Jean CARZOU - Visions surréelles
Galerie Richard Paris is pleased to announce Jean Carzou’s first solo exhibition at the gallery, which runs from March 9th to April 13th 2013. Titled Visions surréelles, the exhibition highlights the surrealist and fantastical aspects of Jean Carzou’s works and engages an imaginary dialogue with Salvador Dali’s retrospective at the Centre Georges Pompidou.
The gallery presents Carzou’s paintings, gouaches, ink and colored pencil drawings, lithographs and sculptures throughout the gallery’s four exhibition rooms. All of the 43 exhibited works come directly from the artist’s studio, with their original frames. The visitors discover that Jean Carzou was also a sculptor. Three wires sculptures stand in the white gallery space, creating a presence that is simultaneously imposing and lightweight. They emphasize Carzou’s signature fine black line, seen not only in his sculptures but in all of his works.
Jean Carzou was born in Alep, Syria in 1907 and lived in Paris from 1924 until his death in 2000. Throughout his life, he developed two artistic tracks: a realist naturalistic path, which one knows best from his depictions of railroad tracks and industrial structures, and the poetic, dream-like path that is the subject of this exhibition. This artistic duality in the manner of Gerhard Richter certainly limited the recognition Carzou received from a public that has always preferred artists with a specific signature. However, this singularity certainly warrants a renewed contemporary interest in his work.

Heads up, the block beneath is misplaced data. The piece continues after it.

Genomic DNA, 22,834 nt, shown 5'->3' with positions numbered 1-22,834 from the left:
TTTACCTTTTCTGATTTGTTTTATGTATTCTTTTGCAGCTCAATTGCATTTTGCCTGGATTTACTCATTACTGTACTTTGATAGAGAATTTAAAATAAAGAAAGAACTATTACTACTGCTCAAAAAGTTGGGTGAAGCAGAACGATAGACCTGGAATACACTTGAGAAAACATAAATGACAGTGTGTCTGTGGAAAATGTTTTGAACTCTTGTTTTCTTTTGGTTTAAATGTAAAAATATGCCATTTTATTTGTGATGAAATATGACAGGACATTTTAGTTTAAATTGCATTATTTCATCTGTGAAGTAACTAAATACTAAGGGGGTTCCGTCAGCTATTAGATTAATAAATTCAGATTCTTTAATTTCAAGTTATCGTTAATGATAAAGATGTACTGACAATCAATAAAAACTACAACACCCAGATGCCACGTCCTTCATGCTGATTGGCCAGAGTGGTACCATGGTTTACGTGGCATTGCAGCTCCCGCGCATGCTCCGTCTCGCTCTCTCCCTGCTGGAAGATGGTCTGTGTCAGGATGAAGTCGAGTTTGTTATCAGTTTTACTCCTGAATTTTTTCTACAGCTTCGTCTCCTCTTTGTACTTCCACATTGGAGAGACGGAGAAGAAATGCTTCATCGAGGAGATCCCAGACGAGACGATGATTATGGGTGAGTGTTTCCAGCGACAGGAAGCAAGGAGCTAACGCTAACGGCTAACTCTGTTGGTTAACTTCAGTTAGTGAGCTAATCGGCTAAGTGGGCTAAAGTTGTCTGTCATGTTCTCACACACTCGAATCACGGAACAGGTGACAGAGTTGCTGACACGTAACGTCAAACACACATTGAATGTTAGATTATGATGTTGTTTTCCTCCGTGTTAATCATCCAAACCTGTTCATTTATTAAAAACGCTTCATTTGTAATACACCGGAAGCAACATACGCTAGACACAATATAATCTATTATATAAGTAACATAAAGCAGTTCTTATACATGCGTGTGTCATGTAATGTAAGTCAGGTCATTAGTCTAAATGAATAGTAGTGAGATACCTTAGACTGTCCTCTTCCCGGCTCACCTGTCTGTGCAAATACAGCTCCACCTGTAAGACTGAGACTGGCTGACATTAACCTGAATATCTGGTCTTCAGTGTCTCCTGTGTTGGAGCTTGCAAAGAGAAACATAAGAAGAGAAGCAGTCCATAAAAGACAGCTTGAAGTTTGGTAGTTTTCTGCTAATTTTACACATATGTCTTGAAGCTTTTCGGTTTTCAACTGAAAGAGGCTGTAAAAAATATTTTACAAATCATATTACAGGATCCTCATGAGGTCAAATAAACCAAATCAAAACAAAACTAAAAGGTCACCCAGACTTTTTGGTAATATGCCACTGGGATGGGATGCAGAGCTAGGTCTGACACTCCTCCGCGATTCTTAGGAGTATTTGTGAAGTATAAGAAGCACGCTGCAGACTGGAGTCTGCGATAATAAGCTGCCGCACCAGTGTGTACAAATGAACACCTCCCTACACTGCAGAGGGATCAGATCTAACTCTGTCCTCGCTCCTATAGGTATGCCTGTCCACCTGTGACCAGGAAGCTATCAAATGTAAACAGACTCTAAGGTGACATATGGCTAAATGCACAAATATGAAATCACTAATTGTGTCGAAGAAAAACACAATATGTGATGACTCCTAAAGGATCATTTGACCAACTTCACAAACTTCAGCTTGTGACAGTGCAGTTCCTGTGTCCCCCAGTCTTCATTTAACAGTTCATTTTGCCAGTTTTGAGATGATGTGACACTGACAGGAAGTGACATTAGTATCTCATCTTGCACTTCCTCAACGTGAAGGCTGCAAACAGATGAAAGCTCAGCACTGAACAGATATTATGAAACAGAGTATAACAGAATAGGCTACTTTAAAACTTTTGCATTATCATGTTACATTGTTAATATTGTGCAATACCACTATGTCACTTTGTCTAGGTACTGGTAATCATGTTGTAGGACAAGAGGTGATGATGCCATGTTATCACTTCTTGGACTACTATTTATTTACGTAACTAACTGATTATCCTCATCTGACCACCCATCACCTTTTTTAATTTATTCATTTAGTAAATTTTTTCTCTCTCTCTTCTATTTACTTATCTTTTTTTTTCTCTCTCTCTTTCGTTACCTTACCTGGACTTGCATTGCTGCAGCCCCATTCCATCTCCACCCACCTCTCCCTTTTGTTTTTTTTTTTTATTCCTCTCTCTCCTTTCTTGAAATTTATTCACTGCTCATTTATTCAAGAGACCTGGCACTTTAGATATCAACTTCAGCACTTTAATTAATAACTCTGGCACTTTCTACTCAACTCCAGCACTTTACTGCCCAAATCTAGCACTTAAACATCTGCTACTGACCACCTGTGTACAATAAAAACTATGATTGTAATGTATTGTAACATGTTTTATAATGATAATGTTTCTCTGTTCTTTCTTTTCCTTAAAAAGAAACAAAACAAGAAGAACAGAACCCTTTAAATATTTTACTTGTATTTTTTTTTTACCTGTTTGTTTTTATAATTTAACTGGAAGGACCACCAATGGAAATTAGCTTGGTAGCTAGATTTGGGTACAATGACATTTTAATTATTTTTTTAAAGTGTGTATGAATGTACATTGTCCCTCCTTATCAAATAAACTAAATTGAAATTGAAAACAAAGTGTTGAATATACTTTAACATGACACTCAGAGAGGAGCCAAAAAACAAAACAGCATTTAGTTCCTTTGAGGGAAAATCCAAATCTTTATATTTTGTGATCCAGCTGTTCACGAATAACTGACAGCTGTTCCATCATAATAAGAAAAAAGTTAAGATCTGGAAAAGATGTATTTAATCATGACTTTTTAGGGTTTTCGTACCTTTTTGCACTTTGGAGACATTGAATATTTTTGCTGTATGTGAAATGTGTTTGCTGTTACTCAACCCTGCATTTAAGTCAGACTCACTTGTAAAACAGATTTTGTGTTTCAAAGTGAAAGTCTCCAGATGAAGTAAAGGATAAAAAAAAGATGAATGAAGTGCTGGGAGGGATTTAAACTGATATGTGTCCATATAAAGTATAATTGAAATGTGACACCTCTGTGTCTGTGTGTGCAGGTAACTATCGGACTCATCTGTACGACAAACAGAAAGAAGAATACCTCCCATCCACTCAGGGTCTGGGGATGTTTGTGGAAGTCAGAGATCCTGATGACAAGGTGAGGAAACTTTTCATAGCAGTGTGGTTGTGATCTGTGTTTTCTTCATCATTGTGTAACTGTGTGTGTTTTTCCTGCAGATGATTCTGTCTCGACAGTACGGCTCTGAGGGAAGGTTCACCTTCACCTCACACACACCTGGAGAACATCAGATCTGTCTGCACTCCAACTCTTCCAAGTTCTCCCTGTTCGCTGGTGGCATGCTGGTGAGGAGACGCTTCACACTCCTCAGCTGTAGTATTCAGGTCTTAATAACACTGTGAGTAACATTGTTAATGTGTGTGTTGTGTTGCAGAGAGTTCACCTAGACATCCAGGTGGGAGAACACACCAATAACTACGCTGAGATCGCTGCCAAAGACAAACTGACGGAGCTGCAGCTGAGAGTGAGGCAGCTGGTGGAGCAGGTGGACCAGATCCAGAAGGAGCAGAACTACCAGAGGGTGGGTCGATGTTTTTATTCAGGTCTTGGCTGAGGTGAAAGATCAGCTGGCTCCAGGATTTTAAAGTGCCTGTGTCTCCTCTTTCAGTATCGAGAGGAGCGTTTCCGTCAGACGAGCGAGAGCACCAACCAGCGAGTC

It is likely due to this aspect of singularity that Jean Carzou refused to be categorized within a particular artistic school or group. He is not recognized as a surrealist, but acknowledged that he admired and was influenced by a number of surrealist artists including Paul Delvaux, Giorgio de Chirico, Salvador Dali, Hans Bellmer and Max Ernst. For these influences, Carzou’s painting is one less of psychoanalytic insight than of fantasy— a reverie closer to Alain Fournier’s Grand Meaulnes. He created an archetype of young slender women dressed in thin clothes and solitary ballerinas in drawings and paintings that convey a sweet sensuality in the manner of Auguste Renoir.
Contemporary artists have begun a reinterpretation of his work. To be continued…